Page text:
Canada has no shortage of home-grown culinary talent, so it always interesting when international chefs come north to open new restaurants. The latest instance is Montreal’s new Marcus in the Four Seasons Hotel, named after its acclaimed chef and restaurateur, Marcus Samuelsson. Born in Ethiopia and raised in Sweden, Samuelsson is behind popular New York restaurants like Aquavit and Harlem’s Red Rooster. Marcus is his first venture north of the border, but he has also worked with hotels to open restaurants in Sweden and Norway. Newly opened, Marcus will focus on seafood and showcase Quebec’s bounty from both sea and land. We chatted with Samuelsson to learn more about the project and his experience with opening his first restaurant in Canada.
How’s the experience of opening a restaurant in Canada or Montreal compared to in the States?
Openings are always exciting. It’s a privilege to be able to open in Montreal and have a dialogue with the city. That’s everything from learning about the city to its hospitality and community, and it’s something I get excited about. Hopefully we can add to such an incredible food scene. That’s our goal, to add value.
What do you think Marcus adds to Montreal’s food scene?
Montreal already has such a diverse, incredible food scene. The talent here is endless. The goal at MARCUS is not to be better, but to be different. We want to work with as many local producers as possible. We want to create a space where people can come in the morning or at night, for dinner or for coffee, for a birthday party or a first date. At MARCUS, there will be live music of all kinds and you can expect a lot of fun. It’ll be a place where everything is possible.
What has been your experience working with Quebec ingredients? How do you feel that they compare to local offerings in other areas that you have worked?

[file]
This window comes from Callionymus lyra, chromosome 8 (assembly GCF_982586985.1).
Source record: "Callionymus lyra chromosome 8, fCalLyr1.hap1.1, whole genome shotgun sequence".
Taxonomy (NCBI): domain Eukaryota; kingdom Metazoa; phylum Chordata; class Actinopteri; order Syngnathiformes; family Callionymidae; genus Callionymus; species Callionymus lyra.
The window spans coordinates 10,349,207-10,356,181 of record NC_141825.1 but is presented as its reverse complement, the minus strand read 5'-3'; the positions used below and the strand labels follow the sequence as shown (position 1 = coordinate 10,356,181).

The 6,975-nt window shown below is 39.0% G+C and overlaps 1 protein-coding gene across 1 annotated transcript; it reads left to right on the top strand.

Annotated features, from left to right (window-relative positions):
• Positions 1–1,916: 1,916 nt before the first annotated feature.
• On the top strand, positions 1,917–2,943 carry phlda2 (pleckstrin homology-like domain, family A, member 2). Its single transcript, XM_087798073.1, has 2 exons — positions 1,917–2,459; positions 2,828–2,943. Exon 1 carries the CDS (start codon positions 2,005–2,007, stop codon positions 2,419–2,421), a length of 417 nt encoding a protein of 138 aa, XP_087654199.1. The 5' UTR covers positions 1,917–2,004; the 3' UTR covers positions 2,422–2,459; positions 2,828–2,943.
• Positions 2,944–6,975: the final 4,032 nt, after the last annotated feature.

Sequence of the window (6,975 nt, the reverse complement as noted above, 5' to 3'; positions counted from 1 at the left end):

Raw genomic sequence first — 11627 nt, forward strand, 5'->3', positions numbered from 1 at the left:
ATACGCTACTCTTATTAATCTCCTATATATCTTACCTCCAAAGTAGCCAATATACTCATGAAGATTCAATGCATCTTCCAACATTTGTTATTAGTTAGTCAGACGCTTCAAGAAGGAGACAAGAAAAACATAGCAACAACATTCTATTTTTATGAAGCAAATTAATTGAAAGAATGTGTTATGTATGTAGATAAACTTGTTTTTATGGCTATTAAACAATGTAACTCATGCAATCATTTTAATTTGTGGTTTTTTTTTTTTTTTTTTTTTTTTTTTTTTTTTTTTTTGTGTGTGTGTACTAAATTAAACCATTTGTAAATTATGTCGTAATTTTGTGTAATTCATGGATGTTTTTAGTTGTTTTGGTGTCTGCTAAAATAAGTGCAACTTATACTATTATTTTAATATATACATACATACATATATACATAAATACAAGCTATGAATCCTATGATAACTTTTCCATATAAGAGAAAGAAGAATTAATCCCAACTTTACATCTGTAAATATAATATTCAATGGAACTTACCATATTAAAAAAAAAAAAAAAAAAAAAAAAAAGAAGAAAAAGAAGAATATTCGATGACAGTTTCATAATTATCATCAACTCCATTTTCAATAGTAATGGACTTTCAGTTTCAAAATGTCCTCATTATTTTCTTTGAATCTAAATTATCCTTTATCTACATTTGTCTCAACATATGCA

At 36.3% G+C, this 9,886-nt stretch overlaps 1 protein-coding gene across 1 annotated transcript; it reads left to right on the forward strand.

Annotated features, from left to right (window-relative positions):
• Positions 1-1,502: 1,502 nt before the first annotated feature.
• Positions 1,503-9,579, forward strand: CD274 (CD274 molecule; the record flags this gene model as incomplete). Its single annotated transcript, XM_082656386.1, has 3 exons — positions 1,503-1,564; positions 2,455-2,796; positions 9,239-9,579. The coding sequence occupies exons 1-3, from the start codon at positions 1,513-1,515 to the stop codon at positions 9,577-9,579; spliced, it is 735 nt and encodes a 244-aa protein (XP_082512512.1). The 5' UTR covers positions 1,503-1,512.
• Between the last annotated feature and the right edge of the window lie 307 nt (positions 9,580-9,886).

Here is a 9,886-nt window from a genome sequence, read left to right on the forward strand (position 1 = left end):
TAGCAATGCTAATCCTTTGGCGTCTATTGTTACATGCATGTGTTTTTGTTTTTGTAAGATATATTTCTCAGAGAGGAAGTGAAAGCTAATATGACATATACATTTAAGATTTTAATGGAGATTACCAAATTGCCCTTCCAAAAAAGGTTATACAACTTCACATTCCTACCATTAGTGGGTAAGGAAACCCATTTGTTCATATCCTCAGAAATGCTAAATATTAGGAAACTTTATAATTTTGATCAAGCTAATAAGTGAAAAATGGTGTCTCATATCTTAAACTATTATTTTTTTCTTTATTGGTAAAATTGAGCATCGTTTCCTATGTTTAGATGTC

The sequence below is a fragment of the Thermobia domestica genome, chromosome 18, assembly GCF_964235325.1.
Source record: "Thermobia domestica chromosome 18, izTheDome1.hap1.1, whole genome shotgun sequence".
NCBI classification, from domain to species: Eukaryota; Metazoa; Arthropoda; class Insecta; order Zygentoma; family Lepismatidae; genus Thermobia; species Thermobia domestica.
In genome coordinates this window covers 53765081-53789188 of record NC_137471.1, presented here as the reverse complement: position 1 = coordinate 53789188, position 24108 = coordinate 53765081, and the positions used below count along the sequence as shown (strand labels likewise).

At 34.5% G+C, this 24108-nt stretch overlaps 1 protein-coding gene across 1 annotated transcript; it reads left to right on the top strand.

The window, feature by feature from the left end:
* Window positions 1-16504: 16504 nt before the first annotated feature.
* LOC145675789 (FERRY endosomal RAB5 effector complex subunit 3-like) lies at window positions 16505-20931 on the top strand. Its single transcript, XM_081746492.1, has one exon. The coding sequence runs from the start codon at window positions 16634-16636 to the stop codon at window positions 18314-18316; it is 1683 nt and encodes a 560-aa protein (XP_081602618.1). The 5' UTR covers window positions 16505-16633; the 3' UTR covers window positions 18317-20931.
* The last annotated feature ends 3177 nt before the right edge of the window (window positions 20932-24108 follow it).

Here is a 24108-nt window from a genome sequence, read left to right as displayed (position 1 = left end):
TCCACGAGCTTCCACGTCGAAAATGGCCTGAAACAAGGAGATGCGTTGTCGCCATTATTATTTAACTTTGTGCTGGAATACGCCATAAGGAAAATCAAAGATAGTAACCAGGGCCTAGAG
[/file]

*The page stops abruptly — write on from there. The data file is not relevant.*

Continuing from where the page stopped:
The ingredients are great and so fresh. Many--like sumac, maple syrup, snow crab, sea vegetables, and Matane shrimp--remind me about where I grew up in Sweden.
Montreal is pretty proud of its food scene and local talent. What has been your experience entering this scene as an “outsider”? Have you had the opportunity to collaborate with local chefs, and if so, what has this been like for you?
I’ve been an immigrant six times in my life, so I definitely know what it’s like to be an outsider. What’s amazing is that the chef community has been very welcoming, and I don’t take that for granted. For me, that’s been one of my favourite parts. Our chef de cuisine, Nick, has been an amazing bridge for me and so have so many others. One of our first events we ever did in Montreal was for chefs and purveyors because we wanted to start by saying thank you.
What are your thoughts on the overall Canada’s food scene based on what you’ve been exposed to?
I think Canada has an amazing food scene that I want to dive more into. I had a chance to explore Toronto and Vancouver also, and the scenes there are diverse and vibrant, especially because of the great immigrant communities. The food scene is always evolving and there’s an open mindedness and looking to what’s next that I find inspiring.